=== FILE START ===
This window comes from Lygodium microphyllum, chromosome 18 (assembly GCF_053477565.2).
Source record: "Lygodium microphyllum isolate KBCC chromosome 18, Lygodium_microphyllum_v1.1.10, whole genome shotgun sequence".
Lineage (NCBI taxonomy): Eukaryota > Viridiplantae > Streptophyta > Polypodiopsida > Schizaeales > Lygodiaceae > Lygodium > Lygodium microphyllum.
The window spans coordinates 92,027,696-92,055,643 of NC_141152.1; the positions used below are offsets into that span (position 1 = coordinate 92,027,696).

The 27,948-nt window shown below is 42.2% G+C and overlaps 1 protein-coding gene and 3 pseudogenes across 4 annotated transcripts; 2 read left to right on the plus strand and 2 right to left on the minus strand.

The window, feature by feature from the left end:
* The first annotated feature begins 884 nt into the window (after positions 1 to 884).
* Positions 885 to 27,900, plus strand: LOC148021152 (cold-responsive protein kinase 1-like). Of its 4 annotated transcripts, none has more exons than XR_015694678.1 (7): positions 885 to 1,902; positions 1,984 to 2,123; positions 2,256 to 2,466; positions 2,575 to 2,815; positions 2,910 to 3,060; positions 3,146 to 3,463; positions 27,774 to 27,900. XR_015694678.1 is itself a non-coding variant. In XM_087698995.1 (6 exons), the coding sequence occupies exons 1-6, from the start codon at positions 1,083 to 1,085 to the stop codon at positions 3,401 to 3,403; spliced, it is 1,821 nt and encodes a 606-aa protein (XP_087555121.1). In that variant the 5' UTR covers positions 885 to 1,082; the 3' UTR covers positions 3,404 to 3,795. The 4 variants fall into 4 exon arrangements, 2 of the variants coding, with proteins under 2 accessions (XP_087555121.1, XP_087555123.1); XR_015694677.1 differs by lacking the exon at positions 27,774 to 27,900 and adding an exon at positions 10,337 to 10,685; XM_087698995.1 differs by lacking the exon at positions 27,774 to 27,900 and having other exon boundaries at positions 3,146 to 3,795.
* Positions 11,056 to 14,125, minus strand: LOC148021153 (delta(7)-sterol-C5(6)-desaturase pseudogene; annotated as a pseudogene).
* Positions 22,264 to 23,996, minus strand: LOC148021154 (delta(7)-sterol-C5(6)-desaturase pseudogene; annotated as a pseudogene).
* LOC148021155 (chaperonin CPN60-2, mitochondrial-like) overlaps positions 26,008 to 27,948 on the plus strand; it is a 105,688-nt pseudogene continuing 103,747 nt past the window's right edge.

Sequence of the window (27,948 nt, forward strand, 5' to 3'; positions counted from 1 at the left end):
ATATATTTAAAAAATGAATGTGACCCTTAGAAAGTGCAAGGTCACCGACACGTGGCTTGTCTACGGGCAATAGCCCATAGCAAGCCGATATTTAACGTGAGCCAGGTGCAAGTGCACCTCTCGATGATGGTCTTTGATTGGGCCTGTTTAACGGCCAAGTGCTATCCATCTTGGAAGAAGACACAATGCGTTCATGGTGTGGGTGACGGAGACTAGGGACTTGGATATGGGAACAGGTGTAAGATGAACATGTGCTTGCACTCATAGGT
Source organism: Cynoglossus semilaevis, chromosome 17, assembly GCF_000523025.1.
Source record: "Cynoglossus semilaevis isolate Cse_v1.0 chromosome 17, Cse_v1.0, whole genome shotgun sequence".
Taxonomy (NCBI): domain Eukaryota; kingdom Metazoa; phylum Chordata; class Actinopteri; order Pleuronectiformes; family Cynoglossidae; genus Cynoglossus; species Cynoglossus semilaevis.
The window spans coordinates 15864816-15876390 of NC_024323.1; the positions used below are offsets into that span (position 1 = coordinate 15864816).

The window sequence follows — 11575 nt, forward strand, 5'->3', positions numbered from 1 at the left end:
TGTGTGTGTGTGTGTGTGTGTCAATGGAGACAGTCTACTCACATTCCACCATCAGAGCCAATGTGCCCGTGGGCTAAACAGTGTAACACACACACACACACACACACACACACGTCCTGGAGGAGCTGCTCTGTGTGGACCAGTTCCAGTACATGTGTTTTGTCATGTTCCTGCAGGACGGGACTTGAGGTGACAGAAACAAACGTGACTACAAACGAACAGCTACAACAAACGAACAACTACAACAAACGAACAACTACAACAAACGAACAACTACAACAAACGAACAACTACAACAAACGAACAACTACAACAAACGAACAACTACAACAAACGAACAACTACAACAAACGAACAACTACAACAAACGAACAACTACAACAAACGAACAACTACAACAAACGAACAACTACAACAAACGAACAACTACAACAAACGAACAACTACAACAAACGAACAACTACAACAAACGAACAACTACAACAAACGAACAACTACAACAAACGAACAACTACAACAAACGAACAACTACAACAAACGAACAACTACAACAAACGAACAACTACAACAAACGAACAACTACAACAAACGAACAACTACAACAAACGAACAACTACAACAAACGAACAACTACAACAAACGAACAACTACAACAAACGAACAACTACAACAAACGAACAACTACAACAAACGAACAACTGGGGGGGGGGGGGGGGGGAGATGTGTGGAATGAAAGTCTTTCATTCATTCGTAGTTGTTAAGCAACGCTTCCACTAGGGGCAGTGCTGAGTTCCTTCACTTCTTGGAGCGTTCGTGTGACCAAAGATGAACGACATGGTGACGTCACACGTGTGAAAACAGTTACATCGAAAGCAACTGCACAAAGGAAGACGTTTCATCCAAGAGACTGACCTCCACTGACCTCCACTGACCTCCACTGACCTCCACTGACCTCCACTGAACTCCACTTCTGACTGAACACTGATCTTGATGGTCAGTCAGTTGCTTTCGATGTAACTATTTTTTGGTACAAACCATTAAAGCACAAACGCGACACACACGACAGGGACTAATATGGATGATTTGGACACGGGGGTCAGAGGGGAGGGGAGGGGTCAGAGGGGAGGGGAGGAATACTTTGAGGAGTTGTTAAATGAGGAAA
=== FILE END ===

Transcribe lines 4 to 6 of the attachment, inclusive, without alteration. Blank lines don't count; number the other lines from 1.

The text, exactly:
The window spans coordinates 92,027,696-92,055,643 of NC_141152.1; the positions used below are offsets into that span (position 1 = coordinate 92,027,696).

The 27,948-nt window shown below is 42.2% G+C and overlaps 1 protein-coding gene and 3 pseudogenes across 4 annotated transcripts; 2 read left to right on the plus strand and 2 right to left on the minus strand.

The window, feature by feature from the left end: